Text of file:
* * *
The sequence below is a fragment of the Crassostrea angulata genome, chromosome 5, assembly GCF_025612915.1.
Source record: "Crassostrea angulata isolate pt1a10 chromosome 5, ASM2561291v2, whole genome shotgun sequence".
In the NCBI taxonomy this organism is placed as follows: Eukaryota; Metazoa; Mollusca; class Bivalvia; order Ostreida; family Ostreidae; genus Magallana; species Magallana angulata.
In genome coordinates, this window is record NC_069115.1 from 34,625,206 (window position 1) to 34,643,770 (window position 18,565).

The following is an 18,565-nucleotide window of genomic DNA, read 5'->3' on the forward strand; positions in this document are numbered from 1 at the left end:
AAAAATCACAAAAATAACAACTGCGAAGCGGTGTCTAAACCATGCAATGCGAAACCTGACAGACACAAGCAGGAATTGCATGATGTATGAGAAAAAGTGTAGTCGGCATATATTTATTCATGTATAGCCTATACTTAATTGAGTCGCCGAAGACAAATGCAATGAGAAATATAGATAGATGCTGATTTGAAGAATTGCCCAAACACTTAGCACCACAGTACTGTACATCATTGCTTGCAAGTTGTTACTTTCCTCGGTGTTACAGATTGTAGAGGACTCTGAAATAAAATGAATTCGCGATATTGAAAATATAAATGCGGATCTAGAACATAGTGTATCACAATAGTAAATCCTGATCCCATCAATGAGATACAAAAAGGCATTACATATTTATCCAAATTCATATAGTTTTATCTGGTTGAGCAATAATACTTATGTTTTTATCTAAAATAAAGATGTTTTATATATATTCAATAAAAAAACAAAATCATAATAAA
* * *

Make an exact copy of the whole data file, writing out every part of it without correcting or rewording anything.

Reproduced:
The sequence below is a fragment of the Crassostrea angulata genome, chromosome 5, assembly GCF_025612915.1.
Source record: "Crassostrea angulata isolate pt1a10 chromosome 5, ASM2561291v2, whole genome shotgun sequence".
In the NCBI taxonomy this organism is placed as follows: Eukaryota; Metazoa; Mollusca; class Bivalvia; order Ostreida; family Ostreidae; genus Magallana; species Magallana angulata.
In genome coordinates, this window is record NC_069115.1 from 34,625,206 (window position 1) to 34,643,770 (window position 18,565).

The following is an 18,565-nucleotide window of genomic DNA, read 5'->3' on the forward strand; positions in this document are numbered from 1 at the left end:
AAAAATCACAAAAATAACAACTGCGAAGCGGTGTCTAAACCATGCAATGCGAAACCTGACAGACACAAGCAGGAATTGCATGATGTATGAGAAAAAGTGTAGTCGGCATATATTTATTCATGTATAGCCTATACTTAATTGAGTCGCCGAAGACAAATGCAATGAGAAATATAGATAGATGCTGATTTGAAGAATTGCCCAAACACTTAGCACCACAGTACTGTACATCATTGCTTGCAAGTTGTTACTTTCCTCGGTGTTACAGATTGTAGAGGACTCTGAAATAAAATGAATTCGCGATATTGAAAATATAAATGCGGATCTAGAACATAGTGTATCACAATAGTAAATCCTGATCCCATCAATGAGATACAAAAAGGCATTACATATTTATCCAAATTCATATAGTTTTATCTGGTTGAGCAATAATACTTATGTTTTTATCTAAAATAAAGATGTTTTATATATATTCAATAAAAAAACAAAATCATAATAAA